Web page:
position on the vessel's starboard quarter, and on a parallel course.

On the bluff counter of the tramp appeared the words:
"_Ryan-Berg_--Malmo", but at a short distance it was quite evident
that the name was painted on a strip of canvas.

"That's good enough, Mr. Fordyce," remarked the Hon. Derek grimly.

"And what's more, sir," added the Sub, "she's an old friend, the
_Talisman_, of Goole. She missed us at point-blank range on one
occasion."

"I recollect," agreed the Lieutenant-Commander, "and we pumped out a
gallon of lubricating-oil just to encourage her misguided but
praiseworthy skipper. Carry on, Mr. Fordyce."

Quickly the boarding-party tumbled into the boat and rowed off to the
tramp. Revolver in hand, Fordyce gained her deck, to be greeted by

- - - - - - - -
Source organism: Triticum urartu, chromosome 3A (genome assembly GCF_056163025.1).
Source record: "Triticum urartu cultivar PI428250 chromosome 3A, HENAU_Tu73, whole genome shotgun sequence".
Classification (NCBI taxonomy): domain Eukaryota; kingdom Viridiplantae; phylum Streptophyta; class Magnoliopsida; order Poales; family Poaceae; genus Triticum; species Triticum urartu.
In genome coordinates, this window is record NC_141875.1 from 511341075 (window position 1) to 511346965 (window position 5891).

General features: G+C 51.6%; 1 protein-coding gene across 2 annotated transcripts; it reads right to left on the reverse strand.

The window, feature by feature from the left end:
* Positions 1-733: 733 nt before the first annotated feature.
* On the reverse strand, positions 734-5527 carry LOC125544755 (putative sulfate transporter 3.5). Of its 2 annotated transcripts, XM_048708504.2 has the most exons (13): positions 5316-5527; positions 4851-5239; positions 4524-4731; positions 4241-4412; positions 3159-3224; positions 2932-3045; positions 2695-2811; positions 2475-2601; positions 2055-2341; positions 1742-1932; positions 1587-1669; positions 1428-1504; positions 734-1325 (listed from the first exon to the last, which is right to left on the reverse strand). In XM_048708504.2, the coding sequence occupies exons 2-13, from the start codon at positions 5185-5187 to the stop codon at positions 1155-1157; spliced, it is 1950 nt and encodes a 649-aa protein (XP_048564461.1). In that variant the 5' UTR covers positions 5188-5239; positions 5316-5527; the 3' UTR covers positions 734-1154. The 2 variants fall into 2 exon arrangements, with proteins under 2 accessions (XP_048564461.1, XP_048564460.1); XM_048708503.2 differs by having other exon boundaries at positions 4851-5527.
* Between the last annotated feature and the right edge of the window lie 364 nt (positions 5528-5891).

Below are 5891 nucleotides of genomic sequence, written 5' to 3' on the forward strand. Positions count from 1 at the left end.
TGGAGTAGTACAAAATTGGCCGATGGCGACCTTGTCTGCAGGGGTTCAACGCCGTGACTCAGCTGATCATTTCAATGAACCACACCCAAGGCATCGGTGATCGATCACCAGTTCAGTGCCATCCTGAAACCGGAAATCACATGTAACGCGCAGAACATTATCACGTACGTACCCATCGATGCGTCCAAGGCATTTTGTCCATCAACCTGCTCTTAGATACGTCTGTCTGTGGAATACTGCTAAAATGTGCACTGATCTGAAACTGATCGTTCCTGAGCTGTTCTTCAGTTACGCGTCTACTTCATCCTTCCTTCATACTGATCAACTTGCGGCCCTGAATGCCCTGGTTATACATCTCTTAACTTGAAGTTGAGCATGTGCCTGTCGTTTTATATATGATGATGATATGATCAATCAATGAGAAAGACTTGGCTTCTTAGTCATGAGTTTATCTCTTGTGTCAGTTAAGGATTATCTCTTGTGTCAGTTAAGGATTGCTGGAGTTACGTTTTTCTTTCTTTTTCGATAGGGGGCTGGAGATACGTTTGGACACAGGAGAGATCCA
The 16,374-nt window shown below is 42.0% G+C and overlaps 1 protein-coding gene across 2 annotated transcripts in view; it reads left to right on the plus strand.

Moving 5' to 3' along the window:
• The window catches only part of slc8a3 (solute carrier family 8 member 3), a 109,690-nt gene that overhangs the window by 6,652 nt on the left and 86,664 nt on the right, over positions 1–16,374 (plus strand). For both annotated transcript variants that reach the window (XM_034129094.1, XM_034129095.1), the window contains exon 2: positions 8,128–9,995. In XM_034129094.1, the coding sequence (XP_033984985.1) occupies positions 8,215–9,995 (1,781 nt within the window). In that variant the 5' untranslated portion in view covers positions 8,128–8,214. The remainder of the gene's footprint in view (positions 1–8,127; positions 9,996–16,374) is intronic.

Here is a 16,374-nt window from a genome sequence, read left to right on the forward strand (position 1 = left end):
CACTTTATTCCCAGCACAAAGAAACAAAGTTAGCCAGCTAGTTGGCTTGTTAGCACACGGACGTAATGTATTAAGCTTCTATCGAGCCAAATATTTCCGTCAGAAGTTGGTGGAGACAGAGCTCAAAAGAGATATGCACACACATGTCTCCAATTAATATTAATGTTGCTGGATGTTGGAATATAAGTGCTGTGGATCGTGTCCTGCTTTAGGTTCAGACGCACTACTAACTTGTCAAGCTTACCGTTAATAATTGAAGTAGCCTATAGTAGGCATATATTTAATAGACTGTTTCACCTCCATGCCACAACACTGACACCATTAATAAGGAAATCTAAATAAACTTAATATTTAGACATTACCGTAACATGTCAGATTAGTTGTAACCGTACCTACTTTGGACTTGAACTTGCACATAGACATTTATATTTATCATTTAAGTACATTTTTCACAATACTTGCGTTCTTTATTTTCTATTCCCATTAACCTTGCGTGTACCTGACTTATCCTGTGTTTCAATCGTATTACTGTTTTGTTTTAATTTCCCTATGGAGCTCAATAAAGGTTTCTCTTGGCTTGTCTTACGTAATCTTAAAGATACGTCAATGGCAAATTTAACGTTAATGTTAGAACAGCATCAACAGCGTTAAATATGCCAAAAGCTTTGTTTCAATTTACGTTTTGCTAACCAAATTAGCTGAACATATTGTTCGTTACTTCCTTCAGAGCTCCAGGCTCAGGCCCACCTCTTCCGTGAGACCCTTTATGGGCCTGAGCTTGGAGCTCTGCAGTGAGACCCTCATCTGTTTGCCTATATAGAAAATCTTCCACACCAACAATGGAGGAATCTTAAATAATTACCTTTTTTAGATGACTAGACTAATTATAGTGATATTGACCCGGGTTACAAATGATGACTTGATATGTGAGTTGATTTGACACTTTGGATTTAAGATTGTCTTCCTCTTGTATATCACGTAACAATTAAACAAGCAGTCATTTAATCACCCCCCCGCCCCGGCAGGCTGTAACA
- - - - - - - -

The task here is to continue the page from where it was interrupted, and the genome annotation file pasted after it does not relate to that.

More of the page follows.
half a dozen Teutons in very motley garb.

"The game's up," exclaimed Fordyce. "We are not bluffed by fresh
paint and a canvas name-board."

The prize crew were ordered below, while the former master and a
dozen hands were released from captivity.

"You never know your luck," exclaimed the rightful skipper of the
_Talisman_, a bluff, grey-haired salt of the burly, breezy type. "I
expected to find myself in a German prison-camp within the next
thirty-six hours. A light cruiser nabbed us four miles outside
Christiansand harbour. They clapped us under hatches and put a prize
crew on board, and a rascally set they are."

"They treated you decently?"

"Not so bad," replied the "old man", "until they found I had an
Admiralty certificate for sinking a U-boat. Blew her to bits at fifty